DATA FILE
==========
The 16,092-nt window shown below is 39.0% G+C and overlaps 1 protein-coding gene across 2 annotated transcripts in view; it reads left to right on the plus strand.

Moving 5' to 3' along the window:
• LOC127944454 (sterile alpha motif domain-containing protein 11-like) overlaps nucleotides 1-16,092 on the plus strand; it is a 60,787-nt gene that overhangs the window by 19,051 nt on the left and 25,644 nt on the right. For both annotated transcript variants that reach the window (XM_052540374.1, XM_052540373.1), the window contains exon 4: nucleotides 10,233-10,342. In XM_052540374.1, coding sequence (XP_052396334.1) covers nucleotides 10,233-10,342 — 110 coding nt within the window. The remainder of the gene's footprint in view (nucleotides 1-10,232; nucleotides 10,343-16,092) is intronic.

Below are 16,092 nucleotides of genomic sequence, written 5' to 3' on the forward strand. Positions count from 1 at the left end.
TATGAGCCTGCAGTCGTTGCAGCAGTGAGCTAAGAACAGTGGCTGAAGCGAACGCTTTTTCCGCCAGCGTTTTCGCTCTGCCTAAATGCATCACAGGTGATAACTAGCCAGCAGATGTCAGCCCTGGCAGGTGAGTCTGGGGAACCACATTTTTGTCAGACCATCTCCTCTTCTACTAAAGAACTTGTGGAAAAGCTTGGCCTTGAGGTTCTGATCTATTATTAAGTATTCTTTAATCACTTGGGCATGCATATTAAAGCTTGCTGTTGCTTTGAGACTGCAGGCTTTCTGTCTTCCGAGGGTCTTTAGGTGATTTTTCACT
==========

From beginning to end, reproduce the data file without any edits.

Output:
The 16,092-nt window shown below is 39.0% G+C and overlaps 1 protein-coding gene across 2 annotated transcripts in view; it reads left to right on the plus strand.

Moving 5' to 3' along the window:
• LOC127944454 (sterile alpha motif domain-containing protein 11-like) overlaps nucleotides 1-16,092 on the plus strand; it is a 60,787-nt gene that overhangs the window by 19,051 nt on the left and 25,644 nt on the right. For both annotated transcript variants that reach the window (XM_052540374.1, XM_052540373.1), the window contains exon 4: nucleotides 10,233-10,342. In XM_052540374.1, coding sequence (XP_052396334.1) covers nucleotides 10,233-10,342 — 110 coding nt within the window. The remainder of the gene's footprint in view (nucleotides 1-10,232; nucleotides 10,343-16,092) is intronic.

Below are 16,092 nucleotides of genomic sequence, written 5' to 3' on the forward strand. Positions count from 1 at the left end.
TATGAGCCTGCAGTCGTTGCAGCAGTGAGCTAAGAACAGTGGCTGAAGCGAACGCTTTTTCCGCCAGCGTTTTCGCTCTGCCTAAATGCATCACAGGTGATAACTAGCCAGCAGATGTCAGCCCTGGCAGGTGAGTCTGGGGAACCACATTTTTGTCAGACCATCTCCTCTTCTACTAAAGAACTTGTGGAAAAGCTTGGCCTTGAGGTTCTGATCTATTATTAAGTATTCTTTAATCACTTGGGCATGCATATTAAAGCTTGCTGTTGCTTTGAGACTGCAGGCTTTCTGTCTTCCGAGGGTCTTTAGGTGATTTTTCACT